Skip to page content
USDA Forest Service
  
Treesearch

Research & Development Treesearch

 
Treesearch Home
About Treesearch
Contact Us
Research & Development
Forest Products Lab
International Institute of Tropical Forestry
Northern
Pacific Northwest
Pacific Southwest
Rocky Mountain
Southern Research Station
Help
 

Science.gov - We Participate


USA.gov  Government Made Easy


Global Forest Information Service

US Forest Service
P.O. Box 96090
Washington, D.C.
20090-6090

(202) 205-8333

You are here: Home / Search / Publication Information
Bookmark and Share

Publication Information

View PDF (137 KB bytes)

Title: Incorporating biopulping technology into wood yard operations

Author: Scott, Gary M.; Horn, Eric.; Akhtar, Masood.; Swaney, Ross E.; Lentz, Michael J.; Shipley, David F.;

Date: 1998

Source: 1998 Pulping Conference : October 25-29, 1998, Queen Elizabeth Hotel, Montreal, Quebec, Canada. Atlanta, GA : TAPPI Press, c1998.:p. 1313-1321 : ill.

Publication Series: Miscellaneous Publication

Description: Biopulping is the treatment of wood chips and other lignocellulosic materials with lignin-degrading fungi prior to pulping. Ten years of industry-sponsored research has demonstrated the technical feasibility of the technology for mechanical pulping at a laboratory scale. Two 50-ton outdoor chip pile trials recently conducted at the USDA Forest Service, Forest Products Laboratory (FPL) in Madison, Wisconsin have established the engineering and economical feasibility of the technology. After refining the control and the fungus-treated chips through a thermomechanical pulp (TMP) mill, the resulting pulps were made into papers on the pilot-scale paper machine at FPL. In addition to the 30% savings in electrical energy consumption during refining, improvements in the strength of the resulting paper were seen due to fungal pretreatment. Because of the stronger paper, we were able to substitute at least 5% kraft pulp in a blend of mechanical and kraft pulps. This recent work has clearly demonstrated that economic benefits can be achieved with biopulping technology through both the energy savings and substitution of the stronger biopulped TMP for more expensive kraft, while maintaining the paper quality.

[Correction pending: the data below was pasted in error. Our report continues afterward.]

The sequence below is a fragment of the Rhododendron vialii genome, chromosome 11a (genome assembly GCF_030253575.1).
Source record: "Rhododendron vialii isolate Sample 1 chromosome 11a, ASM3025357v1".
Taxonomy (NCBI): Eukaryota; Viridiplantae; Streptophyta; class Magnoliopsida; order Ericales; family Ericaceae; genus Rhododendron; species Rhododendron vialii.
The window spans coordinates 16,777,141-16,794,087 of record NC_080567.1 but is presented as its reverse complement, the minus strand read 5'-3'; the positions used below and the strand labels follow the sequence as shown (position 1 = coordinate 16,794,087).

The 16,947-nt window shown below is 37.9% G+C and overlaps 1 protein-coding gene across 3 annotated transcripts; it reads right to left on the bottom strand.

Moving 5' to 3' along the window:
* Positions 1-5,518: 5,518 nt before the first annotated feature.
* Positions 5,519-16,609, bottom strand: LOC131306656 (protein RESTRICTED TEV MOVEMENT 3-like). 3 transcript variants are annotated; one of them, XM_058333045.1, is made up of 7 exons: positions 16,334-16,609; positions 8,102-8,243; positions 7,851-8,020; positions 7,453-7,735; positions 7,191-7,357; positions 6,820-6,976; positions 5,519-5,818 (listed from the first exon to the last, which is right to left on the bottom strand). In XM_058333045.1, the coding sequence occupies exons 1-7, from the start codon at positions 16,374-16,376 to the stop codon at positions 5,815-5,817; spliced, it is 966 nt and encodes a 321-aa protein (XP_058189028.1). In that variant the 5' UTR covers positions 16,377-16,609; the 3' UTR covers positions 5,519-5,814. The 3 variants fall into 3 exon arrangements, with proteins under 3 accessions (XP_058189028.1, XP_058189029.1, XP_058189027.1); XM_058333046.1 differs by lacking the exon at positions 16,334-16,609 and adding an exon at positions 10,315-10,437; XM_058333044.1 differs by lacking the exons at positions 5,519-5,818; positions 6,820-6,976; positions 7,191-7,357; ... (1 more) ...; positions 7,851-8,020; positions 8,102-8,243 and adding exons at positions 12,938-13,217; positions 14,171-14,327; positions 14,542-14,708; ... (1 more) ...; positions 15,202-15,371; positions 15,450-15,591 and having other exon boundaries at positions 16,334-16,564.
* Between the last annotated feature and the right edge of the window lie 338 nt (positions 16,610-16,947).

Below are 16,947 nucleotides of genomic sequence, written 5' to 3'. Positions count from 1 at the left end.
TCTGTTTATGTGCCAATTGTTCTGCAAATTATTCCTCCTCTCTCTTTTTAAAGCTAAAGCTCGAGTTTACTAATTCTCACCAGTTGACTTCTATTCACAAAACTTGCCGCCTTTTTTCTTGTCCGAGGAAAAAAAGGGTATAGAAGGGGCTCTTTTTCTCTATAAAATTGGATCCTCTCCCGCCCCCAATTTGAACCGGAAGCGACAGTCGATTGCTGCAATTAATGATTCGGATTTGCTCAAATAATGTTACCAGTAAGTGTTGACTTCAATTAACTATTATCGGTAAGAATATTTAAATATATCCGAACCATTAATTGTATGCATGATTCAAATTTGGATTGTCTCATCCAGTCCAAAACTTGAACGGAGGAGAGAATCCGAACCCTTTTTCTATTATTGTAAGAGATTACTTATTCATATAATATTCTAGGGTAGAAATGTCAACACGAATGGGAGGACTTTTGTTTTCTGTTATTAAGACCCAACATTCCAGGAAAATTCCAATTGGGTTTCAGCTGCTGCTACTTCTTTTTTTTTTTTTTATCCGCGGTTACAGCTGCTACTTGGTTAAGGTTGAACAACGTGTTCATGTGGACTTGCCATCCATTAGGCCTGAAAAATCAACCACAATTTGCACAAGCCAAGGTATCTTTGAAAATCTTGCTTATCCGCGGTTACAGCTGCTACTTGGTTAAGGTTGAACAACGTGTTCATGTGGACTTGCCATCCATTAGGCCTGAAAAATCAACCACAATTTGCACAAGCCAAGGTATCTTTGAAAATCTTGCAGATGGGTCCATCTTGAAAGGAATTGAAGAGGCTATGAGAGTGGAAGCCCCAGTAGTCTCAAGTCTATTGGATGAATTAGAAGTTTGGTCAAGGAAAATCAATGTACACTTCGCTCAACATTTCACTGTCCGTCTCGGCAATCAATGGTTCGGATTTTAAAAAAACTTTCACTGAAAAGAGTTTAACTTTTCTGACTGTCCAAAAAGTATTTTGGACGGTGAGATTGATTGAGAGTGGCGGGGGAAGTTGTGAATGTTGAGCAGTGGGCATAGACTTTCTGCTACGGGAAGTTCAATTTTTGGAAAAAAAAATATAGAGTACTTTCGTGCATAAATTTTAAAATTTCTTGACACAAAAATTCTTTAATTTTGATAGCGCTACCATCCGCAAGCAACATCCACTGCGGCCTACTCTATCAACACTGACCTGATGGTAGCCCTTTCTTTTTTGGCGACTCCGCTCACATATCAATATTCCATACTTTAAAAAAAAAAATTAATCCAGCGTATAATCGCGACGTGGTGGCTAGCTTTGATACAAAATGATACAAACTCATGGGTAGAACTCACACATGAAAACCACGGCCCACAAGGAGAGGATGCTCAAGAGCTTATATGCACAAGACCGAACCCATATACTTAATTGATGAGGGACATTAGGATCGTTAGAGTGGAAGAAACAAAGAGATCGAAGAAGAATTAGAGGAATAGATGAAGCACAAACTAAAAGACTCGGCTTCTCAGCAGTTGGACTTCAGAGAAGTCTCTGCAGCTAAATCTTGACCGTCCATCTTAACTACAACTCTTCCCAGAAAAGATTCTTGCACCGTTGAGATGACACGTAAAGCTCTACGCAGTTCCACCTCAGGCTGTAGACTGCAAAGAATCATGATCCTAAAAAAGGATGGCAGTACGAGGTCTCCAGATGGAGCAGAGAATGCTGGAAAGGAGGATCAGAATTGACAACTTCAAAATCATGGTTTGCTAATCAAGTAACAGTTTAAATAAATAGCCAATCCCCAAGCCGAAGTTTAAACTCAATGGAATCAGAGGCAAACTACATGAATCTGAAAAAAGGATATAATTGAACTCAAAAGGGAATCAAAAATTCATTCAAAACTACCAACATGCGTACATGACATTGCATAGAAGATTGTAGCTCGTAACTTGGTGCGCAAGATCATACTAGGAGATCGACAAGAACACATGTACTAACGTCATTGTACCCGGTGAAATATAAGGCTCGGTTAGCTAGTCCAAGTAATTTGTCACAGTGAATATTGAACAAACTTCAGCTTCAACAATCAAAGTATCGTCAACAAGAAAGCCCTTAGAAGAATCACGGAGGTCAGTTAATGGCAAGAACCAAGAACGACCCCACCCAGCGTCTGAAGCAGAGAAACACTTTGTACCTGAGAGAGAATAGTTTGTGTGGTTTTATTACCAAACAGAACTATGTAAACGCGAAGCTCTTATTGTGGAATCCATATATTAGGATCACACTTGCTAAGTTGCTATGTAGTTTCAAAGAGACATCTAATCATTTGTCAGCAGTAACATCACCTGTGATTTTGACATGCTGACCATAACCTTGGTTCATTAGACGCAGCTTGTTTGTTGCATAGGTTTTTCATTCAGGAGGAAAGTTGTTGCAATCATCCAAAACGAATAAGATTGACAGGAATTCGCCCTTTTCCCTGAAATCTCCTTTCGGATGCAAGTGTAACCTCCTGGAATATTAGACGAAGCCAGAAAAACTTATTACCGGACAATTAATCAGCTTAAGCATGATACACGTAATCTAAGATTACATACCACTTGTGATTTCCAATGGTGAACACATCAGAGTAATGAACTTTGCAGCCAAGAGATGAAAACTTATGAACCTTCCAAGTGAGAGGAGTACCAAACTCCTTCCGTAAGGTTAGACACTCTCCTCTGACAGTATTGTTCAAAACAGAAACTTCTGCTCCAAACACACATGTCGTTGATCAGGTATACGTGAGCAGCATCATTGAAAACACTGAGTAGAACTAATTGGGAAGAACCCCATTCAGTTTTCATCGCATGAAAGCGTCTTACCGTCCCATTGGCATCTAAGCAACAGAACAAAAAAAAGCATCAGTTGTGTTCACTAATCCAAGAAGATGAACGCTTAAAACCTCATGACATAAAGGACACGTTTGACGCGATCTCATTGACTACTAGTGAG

Keywords: Wood chips, Lignocellulose, Biopulping, Wood destroying fungi, Energy consumption, Strength, Feasibility studies, Timberyards

Publication Notes:

  • We recommend that you also print this page and attach it to the printout of the article, to retain the full citation information.
  • This article was written and prepared by U.S. Government employees on official time, and is therefore in the public domain.

XML: View XML

Citation:


Scott, Gary M.; Horn, Eric.; Akhtar, Masood.; Swaney, Ross E.; Lentz, Michael J.; Shipley, David F. 1998. Incorporating biopulping technology into wood yard operations. 1998 Pulping Conference : October 25-29, 1998, Queen Elizabeth Hotel, Montreal, Quebec, Canada. Atlanta, GA : TAPPI Press, c1998.:p. 1313-1321 : ill.

 


 [ Get Acrobat ]  Get the latest version of the Adobe Acrobat reader or Acrobat Reader for Windows with Search and Accessibility

USDA logo which links to the department's national site. Forest Service logo which links to the agency's national site.